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Comment: Telomeres (Score 1) 916 916

There is actually one quite well known reason why we would have a limit to our lifespan and that comes from the fact that on a cellular level we cannot live forever. The ends of each of our chromosomes have regions called telomeres which basically act to protect the chomosomes from deterioration and end to end fusion. They are made up of repetitive sequences of DNA. With each round of cell division, the telomeres become shorter until they reach a length called the Hayflick limit where the cell will no longer be able to divide. No more new cells can be created and hence the organism can't go on. Of course there are circumstances where the telomeres are lengthened, for example in sperm and egg cells and to a certain extent with stem cells. This also happens in cancer cells, if they weren't able to lengthen their telomeres, the cancers would effectively die of old age, which is why finding ways to block the lengthening of telomeres is a pretty active area of research in cancer biology.

Comment: Game over? (Score 1) 585 585

Since the world (and for that matter all of you) are just a figment of my imagination, the world will end when I either die or reach the end of the game. I think I'm 1up at the moment so it could be a while. One of these days I'm going to work out how to win but there isn't a lot to go on at the moment.

Comment: If you think TFA isn't FUD you're just naive. (Score 1) 537 537

Nuclear accidents can look very scary. A lot of people, (public and journalists among them) don't know how to interpret what the scientists and engineers are telling them anyway. The media like a nice scary story, its their job to write catchy headlines and get people to read stuff so it makes life easier for them when they can twist/misinterpret what they're being fed by the scientists and engineers into something that looks like a disaster scenario, especially with the backdrop of two real disasters. So they show some horrific images of a natural disaster and point out how appalling numbers of people have been killed and others who have had their lives ruined so that the readers/viewers are already shocked and then as if thats not enough they throw in the word 'nuclear' and what do you get? A whole load of fear and lots of attention to the media. Meanwhile the Japanese authorities are busy dealing with a disaster of epic proportions and aren't in a position to do a proper PR job. As for New Scientist, its not a scientific journal, its more like a newspaper where the main reason to exist is to make money. They're just as guilty of making something look more scary than it actually is as any other newspaper, but because of the niche that they inhabit they have to disguise it a little more than the tabloids. Don't get me wrong I also enjoy reading New Scientist, its often a very entertaining read but please, don't expect impartial, scientific coverage because you're not going to find it there. They need to earn a living after all.

Comment: Re:Godzilla (Score 1) 1148 1148

Its the intermediate fission products that create the heat once the control rods have been inserted. The normal fission reaction creates (among others) caesium and iodine isotopes that have short half lives so they take a few days to decay but when they do they heat the already very hot fuel even more.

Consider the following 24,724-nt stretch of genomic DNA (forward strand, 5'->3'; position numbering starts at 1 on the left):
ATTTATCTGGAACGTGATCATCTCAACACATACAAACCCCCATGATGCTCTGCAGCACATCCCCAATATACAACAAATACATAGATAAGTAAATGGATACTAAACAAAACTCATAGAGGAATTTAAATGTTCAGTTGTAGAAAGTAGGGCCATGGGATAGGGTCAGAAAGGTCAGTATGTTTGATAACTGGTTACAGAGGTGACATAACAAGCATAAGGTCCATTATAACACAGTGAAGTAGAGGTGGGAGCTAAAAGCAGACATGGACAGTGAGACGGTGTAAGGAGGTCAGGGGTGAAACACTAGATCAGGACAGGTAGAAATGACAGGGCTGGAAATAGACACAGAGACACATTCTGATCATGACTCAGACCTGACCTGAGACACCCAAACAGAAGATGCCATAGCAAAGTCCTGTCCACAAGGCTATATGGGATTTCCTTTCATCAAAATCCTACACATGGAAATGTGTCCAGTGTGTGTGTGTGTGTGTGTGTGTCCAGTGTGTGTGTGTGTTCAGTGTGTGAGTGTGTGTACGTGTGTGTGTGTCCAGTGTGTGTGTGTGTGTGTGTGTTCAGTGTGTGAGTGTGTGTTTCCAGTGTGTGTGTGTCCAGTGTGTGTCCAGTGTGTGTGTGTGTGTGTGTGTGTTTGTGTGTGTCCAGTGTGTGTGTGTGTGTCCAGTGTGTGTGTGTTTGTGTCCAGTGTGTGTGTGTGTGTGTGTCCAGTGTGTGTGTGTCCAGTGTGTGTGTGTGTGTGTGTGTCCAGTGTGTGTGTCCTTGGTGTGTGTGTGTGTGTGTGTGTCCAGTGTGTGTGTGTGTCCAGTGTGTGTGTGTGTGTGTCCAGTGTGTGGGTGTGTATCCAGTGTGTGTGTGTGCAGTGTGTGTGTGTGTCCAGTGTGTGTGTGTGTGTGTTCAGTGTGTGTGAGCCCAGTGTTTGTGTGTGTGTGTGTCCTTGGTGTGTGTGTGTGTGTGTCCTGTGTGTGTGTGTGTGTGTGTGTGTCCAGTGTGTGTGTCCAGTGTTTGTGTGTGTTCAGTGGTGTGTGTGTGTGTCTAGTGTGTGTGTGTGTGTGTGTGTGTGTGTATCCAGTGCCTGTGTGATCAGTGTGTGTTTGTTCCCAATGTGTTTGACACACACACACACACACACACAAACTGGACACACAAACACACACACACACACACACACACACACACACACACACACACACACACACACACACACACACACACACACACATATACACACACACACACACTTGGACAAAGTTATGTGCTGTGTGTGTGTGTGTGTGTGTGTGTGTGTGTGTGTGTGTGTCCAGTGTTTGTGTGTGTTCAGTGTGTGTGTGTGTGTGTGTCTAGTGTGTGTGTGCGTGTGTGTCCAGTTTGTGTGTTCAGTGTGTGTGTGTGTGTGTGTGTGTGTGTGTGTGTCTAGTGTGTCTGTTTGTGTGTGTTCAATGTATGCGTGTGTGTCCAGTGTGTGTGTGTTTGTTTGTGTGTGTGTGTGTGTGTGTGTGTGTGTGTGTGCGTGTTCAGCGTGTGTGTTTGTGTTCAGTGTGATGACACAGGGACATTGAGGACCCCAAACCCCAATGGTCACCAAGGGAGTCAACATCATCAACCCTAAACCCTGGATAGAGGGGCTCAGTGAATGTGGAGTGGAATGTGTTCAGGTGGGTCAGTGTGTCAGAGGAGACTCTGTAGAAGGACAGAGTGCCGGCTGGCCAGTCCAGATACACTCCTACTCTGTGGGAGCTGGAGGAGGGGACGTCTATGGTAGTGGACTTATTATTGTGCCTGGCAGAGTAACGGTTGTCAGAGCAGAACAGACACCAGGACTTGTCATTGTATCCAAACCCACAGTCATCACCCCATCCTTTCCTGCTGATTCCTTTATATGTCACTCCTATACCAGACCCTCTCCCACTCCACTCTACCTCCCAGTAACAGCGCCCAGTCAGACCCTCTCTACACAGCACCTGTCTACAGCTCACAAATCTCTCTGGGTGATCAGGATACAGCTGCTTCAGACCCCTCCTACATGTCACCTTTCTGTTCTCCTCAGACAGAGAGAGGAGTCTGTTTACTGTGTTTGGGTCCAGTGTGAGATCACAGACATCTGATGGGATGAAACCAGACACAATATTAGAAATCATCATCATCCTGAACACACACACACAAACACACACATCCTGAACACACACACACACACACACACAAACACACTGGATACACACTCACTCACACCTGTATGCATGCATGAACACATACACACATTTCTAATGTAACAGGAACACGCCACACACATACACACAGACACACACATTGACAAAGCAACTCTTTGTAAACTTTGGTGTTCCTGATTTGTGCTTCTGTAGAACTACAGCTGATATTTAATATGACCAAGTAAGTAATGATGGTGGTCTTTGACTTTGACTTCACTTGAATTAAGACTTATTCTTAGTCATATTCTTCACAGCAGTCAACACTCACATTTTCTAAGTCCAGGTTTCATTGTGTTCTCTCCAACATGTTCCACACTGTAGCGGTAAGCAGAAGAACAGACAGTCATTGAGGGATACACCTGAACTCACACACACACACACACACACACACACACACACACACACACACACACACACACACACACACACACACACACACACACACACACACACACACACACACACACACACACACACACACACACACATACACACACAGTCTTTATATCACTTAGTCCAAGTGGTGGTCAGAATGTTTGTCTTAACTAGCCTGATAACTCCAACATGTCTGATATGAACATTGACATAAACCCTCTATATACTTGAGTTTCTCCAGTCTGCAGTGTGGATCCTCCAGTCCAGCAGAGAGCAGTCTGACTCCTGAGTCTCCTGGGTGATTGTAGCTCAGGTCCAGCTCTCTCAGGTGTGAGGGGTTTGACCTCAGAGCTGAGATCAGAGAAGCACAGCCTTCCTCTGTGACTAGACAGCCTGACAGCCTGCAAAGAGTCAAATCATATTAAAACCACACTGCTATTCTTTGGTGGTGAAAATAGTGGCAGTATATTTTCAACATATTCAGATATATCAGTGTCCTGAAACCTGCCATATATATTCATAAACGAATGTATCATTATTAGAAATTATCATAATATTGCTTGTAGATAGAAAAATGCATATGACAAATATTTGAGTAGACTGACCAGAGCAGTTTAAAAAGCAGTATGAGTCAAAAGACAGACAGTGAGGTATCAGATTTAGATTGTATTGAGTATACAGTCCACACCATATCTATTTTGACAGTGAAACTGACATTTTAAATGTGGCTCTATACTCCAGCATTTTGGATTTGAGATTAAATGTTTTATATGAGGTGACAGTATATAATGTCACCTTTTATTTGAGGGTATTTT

Comment: Re:Neat, but not yet compelling enough... (Score 1) 503 503

Theres also something for me in the way that a book smells. Sure I love the smell of a new electronic gadget but that fades away with time. A book smells good new and then matures and eventually even the musty old book smell is nice. Probably has something to do with childhood memories. Before the internet, a library was the only place you could go I you if you wanted to slake your thirst for knowledge.

Comment: Sunlight would be nice. (Score 1) 534 534

I grew up in the West of Scotland where winters are dark and the sky is often covered by dense cloud. (Sundials aren't very useful for most of the time there) Hence I voted for tilting shadows because this imlpies that the sun is out. Must remember to have the SPF50 handy mind you.

+ - Prince for Free?

realsilly writes: "In a article reports that Prince is giving away his new album for Free. Although, it's not quite free, you still have to buy a tabloid. While I don't really like Prince's music, I am impressed by his bold step forward to provide a little Fan Appreciation. LONDON, England (AP) — Prince has angered the music industry and stirred up trouble among British retailers by giving away his new album with a tabloid newspaper this weekend. Prince's new album "Planet Earth" will be packaged with a British Sunday newspaper this weekend. "Planet Earth" will be packaged with the Mail on Sunday at a price of $2.80. The giveaway has been roundly criticized as a major blow for an industry already facing rapidly declining CD sales. It has led Sony BMG UK, Prince's local label, to pull the plug on its own sales release of the CD in Britain. International sales launch for "Planet Earth" is July 16; the U.S. launch is July 24. ... The full artile is here at .newspaper.ap/index.html"

A fail-safe circuit will destroy others. -- Klipstein